the assessor also allows them to play out a bit of a mock tutoring session with the applicant to see how well they are able to explain the material.
Our interview consists of an explanation and overview of the services we offer, how we function as a department with an emphasis on the metacognitive approach, how we focus on concepts and processes without specifically talking about assigned
problems, and then gives the candidate the opportunity to sell him or herself if they see themselves as a good fit at that point. The last hour is a series of sample scenarios they may encounter on the job and how they would deal with them.
I do strongly support content testing for core subjects. The reality is that, in my experience, the majority of students and some professionals cannot pass them coming in even if they did well in the class. Being able to earn a good grade by
studying material currently in front of you is not the same as proving that you've retained and are able to apply that information a year or two or even three later. For professionals, they may have aced the class years ago as a student but not taught that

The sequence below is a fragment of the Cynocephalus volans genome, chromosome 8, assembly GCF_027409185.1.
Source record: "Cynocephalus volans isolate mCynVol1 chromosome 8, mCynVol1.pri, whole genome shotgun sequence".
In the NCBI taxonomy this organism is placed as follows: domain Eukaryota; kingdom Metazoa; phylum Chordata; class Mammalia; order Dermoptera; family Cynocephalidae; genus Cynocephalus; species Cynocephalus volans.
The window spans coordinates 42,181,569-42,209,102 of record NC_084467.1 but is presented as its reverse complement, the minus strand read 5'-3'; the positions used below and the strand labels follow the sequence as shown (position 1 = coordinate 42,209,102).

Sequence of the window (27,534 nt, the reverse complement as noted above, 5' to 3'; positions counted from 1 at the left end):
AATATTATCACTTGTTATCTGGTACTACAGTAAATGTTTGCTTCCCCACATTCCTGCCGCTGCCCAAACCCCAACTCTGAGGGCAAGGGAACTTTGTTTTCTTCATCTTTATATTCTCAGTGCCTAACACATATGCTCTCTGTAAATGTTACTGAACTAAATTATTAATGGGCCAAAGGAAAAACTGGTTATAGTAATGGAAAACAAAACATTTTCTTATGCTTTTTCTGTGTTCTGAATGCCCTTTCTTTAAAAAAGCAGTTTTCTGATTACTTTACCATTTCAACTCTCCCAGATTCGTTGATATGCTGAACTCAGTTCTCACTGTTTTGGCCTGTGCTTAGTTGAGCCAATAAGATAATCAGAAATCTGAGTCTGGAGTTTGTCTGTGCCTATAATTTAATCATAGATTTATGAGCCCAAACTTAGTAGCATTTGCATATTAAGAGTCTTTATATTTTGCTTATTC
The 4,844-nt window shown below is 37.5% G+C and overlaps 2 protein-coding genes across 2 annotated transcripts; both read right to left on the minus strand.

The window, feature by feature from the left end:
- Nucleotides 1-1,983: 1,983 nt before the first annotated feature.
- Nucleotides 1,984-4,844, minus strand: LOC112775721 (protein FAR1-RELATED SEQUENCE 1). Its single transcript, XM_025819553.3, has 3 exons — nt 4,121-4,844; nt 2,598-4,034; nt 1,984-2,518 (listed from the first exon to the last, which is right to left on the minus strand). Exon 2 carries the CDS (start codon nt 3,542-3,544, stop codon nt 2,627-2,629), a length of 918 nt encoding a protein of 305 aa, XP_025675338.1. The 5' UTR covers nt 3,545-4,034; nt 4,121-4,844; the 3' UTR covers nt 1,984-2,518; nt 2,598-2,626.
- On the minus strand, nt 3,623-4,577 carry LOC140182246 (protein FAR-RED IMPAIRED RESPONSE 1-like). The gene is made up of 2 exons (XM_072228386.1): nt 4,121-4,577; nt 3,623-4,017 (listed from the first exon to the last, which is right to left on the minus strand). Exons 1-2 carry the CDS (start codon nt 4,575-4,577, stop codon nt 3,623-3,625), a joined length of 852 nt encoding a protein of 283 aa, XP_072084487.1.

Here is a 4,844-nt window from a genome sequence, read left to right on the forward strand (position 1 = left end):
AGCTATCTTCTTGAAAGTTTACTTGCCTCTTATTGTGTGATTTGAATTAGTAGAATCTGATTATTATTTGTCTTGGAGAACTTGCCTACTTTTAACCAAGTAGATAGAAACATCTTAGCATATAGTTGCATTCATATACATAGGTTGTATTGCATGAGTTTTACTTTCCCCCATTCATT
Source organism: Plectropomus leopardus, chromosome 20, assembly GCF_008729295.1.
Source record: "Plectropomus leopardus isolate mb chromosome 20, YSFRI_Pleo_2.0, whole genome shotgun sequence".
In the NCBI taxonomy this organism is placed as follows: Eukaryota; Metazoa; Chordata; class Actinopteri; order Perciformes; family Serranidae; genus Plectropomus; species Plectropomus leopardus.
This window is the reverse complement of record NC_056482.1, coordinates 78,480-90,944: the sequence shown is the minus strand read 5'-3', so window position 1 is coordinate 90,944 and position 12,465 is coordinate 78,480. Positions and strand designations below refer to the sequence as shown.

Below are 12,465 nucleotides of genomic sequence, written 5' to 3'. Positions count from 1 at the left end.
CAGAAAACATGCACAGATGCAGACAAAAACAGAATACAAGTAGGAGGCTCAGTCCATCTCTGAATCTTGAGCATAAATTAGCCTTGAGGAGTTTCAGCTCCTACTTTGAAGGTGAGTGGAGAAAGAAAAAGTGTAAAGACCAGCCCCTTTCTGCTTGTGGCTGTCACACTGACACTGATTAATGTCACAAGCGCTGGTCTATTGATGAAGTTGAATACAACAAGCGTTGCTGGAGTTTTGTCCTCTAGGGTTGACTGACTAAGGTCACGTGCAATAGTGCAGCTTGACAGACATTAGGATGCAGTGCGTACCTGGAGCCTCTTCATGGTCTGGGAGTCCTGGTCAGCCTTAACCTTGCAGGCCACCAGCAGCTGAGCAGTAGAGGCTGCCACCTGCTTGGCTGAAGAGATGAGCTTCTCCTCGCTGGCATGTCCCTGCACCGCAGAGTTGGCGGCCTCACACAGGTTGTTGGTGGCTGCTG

particular course and need to brush up.
Insofar as tutors for non core courses, I am much more inclined to rely on faculty recommendations because these are typically majors or minors where the student has worked with the same faculty member term after term and the faculty member
has often observed how that student interacts with their peers and an ability to provide assistance. It's unusual for me to hire somebody as a tutor in a major or minor unless they've completed at least three semesters at the institution, which has given them
the opportunity to come to know faculty pretty well.
English/writing tutors, incidentally, need to review a timed essay written by a student, make notes, prioritize areas of weakness, and then conduct a mock tutoring session that allows me to see that they are not proofreading or editing for the